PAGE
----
• How Play Changes in Adulthood (6:03)
    • A lot of the ways adults tap into playfulness isn’t necessarily healthy: drinking, drugs, partying, gambling. They’re ways to “blow off steam” but they have addictive tendencies, harmful side effects, and don’t tap into the health benefits of play at all. Superficially they’re playful, but when you dig deeper, they’re not.
    • Sports can be playful if you’re having a good time and everyone is welcome. However, when sports become professional, only certain people are “qualified” to play (and for those people it becomes work). Everyone else becomes a spectator – watching instead of participating.
    • It’s not the activity that defines play. It’s the attitude.
  • Challenging Play (15:30)
    • Play isn’t necessarily easy and lighthearted all the time. Children love a challenge. Whether it’s climbing a tree, or playing hide and seek with friends – both activities are focused, quiet, a little scary, and the child is totally immersed in the experience.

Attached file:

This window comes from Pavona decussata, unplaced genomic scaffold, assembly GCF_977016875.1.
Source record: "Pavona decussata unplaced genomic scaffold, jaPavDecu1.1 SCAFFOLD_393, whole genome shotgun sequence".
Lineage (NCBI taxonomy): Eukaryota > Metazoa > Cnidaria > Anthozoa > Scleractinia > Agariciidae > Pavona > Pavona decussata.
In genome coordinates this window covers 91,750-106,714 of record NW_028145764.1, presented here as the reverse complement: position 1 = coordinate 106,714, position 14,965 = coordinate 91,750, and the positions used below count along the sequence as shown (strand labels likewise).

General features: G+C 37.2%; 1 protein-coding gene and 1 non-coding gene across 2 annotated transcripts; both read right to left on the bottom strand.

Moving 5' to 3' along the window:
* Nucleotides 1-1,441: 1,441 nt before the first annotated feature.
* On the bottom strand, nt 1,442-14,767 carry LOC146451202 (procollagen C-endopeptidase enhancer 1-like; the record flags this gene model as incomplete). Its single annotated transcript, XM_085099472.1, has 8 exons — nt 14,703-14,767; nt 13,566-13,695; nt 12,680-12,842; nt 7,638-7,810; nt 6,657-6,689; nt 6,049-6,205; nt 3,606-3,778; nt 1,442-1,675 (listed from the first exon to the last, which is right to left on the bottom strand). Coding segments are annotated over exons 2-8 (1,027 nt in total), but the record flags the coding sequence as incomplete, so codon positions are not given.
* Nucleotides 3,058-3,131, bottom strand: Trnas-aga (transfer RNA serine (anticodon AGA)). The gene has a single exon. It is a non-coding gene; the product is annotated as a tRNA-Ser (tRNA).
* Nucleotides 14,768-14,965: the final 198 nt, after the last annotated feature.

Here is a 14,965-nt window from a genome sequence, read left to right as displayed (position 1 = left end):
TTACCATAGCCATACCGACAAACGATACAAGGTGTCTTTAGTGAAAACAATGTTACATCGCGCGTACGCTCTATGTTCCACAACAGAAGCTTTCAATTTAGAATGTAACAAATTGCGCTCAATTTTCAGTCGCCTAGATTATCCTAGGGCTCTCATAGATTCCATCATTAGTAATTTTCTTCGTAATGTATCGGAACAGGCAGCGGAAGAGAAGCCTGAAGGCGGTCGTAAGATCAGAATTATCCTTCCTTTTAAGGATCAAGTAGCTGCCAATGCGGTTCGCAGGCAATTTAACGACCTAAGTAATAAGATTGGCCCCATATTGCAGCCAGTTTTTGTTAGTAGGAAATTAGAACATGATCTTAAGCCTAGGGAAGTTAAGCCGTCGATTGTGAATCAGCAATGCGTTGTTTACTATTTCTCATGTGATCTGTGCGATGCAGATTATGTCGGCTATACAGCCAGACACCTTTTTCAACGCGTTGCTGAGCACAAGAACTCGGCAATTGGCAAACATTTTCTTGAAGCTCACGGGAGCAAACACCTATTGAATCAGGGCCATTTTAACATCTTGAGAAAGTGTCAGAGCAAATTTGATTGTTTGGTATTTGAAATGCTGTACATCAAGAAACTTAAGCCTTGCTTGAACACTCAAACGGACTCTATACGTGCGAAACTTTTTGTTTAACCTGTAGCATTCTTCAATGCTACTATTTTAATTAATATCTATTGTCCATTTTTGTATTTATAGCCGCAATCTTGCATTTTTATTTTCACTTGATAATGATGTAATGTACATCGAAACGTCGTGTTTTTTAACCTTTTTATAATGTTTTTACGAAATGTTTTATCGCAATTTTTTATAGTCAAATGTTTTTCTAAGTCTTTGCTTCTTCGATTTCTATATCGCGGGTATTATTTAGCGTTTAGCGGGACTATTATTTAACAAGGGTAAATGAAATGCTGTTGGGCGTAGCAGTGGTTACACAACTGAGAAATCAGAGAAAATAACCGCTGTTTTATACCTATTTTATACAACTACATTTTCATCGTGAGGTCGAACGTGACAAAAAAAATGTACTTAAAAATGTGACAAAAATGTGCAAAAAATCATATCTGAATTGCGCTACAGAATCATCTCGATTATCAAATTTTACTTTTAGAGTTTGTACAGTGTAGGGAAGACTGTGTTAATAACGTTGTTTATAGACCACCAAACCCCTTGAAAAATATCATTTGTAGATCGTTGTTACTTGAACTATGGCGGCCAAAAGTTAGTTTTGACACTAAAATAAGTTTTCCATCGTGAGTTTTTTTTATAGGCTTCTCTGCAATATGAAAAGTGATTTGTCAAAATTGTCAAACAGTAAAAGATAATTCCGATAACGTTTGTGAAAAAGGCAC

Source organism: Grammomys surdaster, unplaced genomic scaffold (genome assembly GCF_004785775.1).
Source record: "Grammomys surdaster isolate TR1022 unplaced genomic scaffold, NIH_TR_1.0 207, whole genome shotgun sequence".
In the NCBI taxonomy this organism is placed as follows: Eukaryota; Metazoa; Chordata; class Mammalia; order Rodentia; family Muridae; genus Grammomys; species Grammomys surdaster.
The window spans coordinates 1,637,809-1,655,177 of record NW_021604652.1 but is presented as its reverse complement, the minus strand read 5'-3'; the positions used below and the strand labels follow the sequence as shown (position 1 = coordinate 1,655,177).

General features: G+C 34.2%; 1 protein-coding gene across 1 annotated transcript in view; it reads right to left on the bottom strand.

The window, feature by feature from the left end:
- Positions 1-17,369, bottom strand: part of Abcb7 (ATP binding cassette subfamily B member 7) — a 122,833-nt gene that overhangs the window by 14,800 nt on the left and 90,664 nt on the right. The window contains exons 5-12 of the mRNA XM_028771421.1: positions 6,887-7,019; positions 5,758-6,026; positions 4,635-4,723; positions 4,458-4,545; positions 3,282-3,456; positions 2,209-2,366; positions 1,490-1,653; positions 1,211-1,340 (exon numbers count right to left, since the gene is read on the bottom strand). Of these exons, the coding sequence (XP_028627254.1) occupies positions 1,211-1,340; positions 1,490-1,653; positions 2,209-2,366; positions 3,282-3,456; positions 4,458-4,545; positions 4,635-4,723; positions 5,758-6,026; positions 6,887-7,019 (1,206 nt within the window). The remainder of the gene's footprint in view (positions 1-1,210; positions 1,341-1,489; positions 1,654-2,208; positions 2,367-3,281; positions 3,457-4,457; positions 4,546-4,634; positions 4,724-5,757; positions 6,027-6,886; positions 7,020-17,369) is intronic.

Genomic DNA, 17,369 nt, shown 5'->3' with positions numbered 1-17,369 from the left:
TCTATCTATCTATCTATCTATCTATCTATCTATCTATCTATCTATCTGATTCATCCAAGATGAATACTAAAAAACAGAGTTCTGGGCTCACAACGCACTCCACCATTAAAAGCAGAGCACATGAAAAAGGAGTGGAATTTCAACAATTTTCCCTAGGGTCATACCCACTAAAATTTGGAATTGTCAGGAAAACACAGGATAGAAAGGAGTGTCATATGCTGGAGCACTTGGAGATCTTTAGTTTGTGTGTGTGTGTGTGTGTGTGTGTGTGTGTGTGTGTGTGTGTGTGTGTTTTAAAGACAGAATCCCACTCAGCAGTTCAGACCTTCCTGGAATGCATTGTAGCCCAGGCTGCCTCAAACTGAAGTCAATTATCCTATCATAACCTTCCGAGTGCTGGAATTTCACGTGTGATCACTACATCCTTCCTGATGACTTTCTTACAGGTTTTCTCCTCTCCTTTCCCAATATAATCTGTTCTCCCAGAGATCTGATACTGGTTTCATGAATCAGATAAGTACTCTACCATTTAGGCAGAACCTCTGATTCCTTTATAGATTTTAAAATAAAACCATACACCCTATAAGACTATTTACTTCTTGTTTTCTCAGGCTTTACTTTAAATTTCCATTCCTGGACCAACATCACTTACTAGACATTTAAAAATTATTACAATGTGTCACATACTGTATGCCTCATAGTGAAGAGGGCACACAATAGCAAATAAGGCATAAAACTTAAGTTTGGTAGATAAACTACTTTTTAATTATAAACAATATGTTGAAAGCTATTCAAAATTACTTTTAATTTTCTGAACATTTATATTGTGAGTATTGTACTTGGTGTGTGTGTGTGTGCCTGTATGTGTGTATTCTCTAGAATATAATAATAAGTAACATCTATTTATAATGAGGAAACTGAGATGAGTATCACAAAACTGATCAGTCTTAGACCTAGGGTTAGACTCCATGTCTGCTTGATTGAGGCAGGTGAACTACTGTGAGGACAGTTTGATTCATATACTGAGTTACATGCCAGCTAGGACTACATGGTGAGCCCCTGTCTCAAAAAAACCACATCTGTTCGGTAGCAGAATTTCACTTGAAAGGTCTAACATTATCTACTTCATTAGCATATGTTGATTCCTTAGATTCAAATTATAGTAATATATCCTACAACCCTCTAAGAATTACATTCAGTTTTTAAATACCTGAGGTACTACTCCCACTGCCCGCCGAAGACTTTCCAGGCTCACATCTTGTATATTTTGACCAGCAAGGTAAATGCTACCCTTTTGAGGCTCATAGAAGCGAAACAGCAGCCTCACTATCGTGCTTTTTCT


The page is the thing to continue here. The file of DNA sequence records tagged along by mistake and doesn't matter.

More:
• Children naturally embrace risk. Most adults are risk-averse. One quality of play is to to learn to embrace risk again and stretch your limits – not in a foolhardy way, but in a way that allows you to gain new skills and learn more about yourself. It’s the opposite of fear of failure.
    • Embracing new experiences is also a key aspect of childhood play. Adults are drawn to what’s familiar and comfortable. The next time you’re doing an activity you’ve done hundreds of times before, ask yourself how you can make it different this time? How can you incorporate something new? Try to bring a spontaneous, adventurous spirit to your activities. That’s the spirit of play.